A resent research on the motor vehicle insurance sector showed that up to a fifth of motor vehicle insurance policies cannot be verified as genuine, while 12 per cent of the insurance covers that motorists claim to have are simply non-existent when checked in the underwriter’s books. Kenindia Assurance, Chief Manager Claims Mr. Kennedy Misati talks about the different intricacies of the motor insurance industry in Kenya.
The Q4 industry report by Insurance Regulatory Authority showed that general insurance business grew by 3.5 per cent mostly driven by compulsory motor insurance. What do you think will take this percentage higher?
The compulsory requirement by government to purchase motor insurance may not necessarily create a growth. I believe that the below factors will affect the growth in the future
- Easy access to credit by consumers making it easier for them to purchase insurance
- A highly educated population under 40 who understand importance of insurance
- A growing middle class that continues to invest in motor vehicles and the finer things in life
- Rural urban migration that increases the number of buses and shuttles on our road
In the recent occurrence at Malik Plaza where cars were burnt due to a fire, what advice would you have for tenants whose motor vehicles may be parked at their offices or homes and such an incidence happens?
For owners of car yards, our advice is to consider the purchase of a fire or industrial all risks policy that covers all likely scenarios. In the case of the Malik Plaza, the vehicles that were damaged by fire were for sale and therefore they are insurable as stock in trade a policy other than motor.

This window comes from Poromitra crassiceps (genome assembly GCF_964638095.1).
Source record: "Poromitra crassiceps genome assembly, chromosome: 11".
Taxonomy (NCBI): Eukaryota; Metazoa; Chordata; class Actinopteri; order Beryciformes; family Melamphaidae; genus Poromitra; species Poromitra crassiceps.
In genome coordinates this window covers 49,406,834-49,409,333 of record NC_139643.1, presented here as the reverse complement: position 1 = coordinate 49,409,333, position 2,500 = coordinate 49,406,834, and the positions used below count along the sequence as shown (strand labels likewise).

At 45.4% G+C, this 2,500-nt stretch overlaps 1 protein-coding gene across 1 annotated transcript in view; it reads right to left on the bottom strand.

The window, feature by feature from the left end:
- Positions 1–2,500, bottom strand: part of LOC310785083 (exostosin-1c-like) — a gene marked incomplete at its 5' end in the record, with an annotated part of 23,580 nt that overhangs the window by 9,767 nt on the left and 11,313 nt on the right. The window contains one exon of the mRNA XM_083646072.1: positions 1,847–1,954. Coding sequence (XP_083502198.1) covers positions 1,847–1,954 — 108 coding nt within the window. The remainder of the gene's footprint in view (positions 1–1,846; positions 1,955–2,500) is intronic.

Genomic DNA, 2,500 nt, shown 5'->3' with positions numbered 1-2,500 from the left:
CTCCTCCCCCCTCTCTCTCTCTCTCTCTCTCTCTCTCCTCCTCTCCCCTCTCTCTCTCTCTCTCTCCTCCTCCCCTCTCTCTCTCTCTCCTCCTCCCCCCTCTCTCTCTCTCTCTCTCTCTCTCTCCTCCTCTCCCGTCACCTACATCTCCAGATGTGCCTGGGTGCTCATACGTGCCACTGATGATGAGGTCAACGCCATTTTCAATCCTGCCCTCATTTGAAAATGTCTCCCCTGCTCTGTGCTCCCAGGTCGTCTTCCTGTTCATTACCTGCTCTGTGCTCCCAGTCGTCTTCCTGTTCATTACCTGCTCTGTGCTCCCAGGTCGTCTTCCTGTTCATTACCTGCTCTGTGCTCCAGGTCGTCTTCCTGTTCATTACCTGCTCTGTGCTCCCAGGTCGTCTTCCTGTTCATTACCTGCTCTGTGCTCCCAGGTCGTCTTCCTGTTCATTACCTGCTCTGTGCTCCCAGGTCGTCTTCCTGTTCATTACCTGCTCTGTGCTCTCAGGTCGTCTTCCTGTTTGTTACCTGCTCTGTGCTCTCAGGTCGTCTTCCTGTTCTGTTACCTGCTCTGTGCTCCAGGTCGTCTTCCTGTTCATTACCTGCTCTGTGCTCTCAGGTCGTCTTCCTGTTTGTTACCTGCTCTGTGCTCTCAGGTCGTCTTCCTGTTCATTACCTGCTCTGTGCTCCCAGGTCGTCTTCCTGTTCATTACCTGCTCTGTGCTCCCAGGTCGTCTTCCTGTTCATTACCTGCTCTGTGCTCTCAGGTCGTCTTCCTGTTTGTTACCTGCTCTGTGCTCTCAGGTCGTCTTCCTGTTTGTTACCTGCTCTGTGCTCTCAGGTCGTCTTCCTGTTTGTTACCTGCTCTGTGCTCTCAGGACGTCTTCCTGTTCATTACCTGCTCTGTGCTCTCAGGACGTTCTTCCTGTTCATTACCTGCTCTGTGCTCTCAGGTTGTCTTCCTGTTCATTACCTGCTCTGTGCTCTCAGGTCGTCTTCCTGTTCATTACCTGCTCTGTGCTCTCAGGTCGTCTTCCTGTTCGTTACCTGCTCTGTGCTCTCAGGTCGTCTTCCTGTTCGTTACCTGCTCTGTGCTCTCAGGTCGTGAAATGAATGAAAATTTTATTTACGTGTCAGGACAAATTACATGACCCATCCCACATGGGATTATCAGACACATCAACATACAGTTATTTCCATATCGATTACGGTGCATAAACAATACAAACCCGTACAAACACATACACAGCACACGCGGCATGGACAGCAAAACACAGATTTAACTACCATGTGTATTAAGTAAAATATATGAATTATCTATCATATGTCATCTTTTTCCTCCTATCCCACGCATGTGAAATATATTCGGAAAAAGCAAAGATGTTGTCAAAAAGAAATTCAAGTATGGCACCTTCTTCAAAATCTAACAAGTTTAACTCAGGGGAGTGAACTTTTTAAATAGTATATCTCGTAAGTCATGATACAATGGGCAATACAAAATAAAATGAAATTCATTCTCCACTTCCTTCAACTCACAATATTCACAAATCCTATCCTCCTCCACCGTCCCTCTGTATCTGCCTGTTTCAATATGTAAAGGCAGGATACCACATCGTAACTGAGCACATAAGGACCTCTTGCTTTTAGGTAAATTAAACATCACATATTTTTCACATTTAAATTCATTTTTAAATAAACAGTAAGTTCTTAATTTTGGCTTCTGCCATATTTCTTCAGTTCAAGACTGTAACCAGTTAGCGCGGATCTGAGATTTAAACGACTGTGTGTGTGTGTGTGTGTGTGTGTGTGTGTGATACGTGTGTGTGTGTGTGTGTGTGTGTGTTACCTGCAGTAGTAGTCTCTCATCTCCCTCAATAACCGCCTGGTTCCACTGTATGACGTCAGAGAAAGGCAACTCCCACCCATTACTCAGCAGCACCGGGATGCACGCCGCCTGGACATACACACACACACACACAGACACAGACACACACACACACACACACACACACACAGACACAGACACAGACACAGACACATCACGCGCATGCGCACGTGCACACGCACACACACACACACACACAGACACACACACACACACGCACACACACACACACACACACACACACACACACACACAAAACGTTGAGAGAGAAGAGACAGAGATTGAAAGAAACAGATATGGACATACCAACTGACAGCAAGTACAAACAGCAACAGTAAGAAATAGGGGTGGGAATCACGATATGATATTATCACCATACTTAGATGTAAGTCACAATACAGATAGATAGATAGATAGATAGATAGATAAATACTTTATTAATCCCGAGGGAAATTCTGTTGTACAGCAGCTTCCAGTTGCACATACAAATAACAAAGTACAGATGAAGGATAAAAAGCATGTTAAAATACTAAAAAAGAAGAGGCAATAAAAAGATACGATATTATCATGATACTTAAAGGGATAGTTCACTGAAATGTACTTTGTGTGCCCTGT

A recent survey showed that 40 percent of car insurance policies in Nairobi alone could be fake. How can motorists validate the authenticity of their cover?
We advise motorists to demand for the official premium payment receipts from the underwriter said to have issued the cover and go an extra mile of contacting the insurance company for confirmation of type of cover granted.
Smart cars with advanced technologies are slowly being seen in Kenya. What would be the implications on motor insurance and repairs of these cars?
Just as in any new models introduced to this country, in the event of accidental damages, spares are not readily available and these have to be imported causing huge delays on turn- around time on repairs. IRA have given guidelines how this claims will be handled. Company’s liability is limited to cost of repairs and cash in lieu of repairs may be given.
Is the perception that most Kenyans have taken up third party insurance true? If so, why is this the case and what would be the merits and demerits of this?
As an insurer, we provide three types of cover the client may choose: comprehensive, third party fire and theft and third party only. We have seen that thee factors that may lead the client to go for third party only which attracts the lowest premium are the age of vehicle and ability to raise the premium. While it is third party is the cheaper option, one must keep in mind that the comprehensive affords a wider cover and equitable consideration (premium) is higher than the other two forms of cover.
There has been an increase in accidents associated with motorcycles – boda boda – in the western region of Kenya which affects the motor and health insurance. What is your take on this and how can these figures be reduced?
As an insurer, this is an area of concern. We are looking forward to the policies that the government was formulating to regulate this sector.
What are the unique selling points for the motor insurance cover offered by Kenindia?
As one of Kenya’s oldest insurer, we pride in being able to offer our customers:
- Most competitive rates in the market
- Convenience of paying premium through MPESA
- Prompt settlement of motor insurance claims
- Extension of covers such as AA road rescue, Loss of use, PVT, Excess protection etc
- Enhanced limits such as windscreen, radio cassette, towing charges with no additional premium